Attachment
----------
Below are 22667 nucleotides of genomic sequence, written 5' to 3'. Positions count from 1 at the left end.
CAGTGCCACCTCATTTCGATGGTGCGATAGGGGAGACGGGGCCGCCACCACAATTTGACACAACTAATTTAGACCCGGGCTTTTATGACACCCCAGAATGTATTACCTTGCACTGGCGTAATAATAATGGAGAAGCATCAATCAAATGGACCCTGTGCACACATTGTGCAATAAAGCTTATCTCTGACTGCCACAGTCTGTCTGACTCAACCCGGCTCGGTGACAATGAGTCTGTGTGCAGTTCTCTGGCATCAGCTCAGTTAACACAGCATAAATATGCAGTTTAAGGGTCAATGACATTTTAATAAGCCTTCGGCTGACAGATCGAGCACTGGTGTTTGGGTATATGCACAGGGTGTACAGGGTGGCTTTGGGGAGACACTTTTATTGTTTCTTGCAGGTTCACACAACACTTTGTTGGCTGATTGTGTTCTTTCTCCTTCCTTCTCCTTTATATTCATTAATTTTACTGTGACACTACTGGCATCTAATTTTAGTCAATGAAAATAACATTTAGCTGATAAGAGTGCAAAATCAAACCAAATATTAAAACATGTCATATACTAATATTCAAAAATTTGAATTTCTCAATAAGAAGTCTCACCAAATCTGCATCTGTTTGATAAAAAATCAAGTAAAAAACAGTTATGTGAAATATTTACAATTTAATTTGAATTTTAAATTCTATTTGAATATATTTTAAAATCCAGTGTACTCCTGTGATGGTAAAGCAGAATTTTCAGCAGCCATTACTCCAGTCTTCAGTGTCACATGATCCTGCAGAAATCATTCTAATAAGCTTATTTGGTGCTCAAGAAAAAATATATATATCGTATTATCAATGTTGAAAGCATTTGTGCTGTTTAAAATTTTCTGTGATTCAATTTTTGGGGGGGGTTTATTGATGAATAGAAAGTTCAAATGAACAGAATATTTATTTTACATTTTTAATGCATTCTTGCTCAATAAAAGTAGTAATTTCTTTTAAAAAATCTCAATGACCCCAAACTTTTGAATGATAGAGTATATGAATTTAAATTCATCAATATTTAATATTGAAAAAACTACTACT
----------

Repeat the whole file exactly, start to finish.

Below are 22667 nucleotides of genomic sequence, written 5' to 3'. Positions count from 1 at the left end.
CAGTGCCACCTCATTTCGATGGTGCGATAGGGGAGACGGGGCCGCCACCACAATTTGACACAACTAATTTAGACCCGGGCTTTTATGACACCCCAGAATGTATTACCTTGCACTGGCGTAATAATAATGGAGAAGCATCAATCAAATGGACCCTGTGCACACATTGTGCAATAAAGCTTATCTCTGACTGCCACAGTCTGTCTGACTCAACCCGGCTCGGTGACAATGAGTCTGTGTGCAGTTCTCTGGCATCAGCTCAGTTAACACAGCATAAATATGCAGTTTAAGGGTCAATGACATTTTAATAAGCCTTCGGCTGACAGATCGAGCACTGGTGTTTGGGTATATGCACAGGGTGTACAGGGTGGCTTTGGGGAGACACTTTTATTGTTTCTTGCAGGTTCACACAACACTTTGTTGGCTGATTGTGTTCTTTCTCCTTCCTTCTCCTTTATATTCATTAATTTTACTGTGACACTACTGGCATCTAATTTTAGTCAATGAAAATAACATTTAGCTGATAAGAGTGCAAAATCAAACCAAATATTAAAACATGTCATATACTAATATTCAAAAATTTGAATTTCTCAATAAGAAGTCTCACCAAATCTGCATCTGTTTGATAAAAAATCAAGTAAAAAACAGTTATGTGAAATATTTACAATTTAATTTGAATTTTAAATTCTATTTGAATATATTTTAAAATCCAGTGTACTCCTGTGATGGTAAAGCAGAATTTTCAGCAGCCATTACTCCAGTCTTCAGTGTCACATGATCCTGCAGAAATCATTCTAATAAGCTTATTTGGTGCTCAAGAAAAAATATATATATCGTATTATCAATGTTGAAAGCATTTGTGCTGTTTAAAATTTTCTGTGATTCAATTTTTGGGGGGGGTTTATTGATGAATAGAAAGTTCAAATGAACAGAATATTTATTTTACATTTTTAATGCATTCTTGCTCAATAAAAGTAGTAATTTCTTTTAAAAAATCTCAATGACCCCAAACTTTTGAATGATAGAGTATATGAATTTAAATTCATCAATATTTAATATTGAAAAAACTACTACT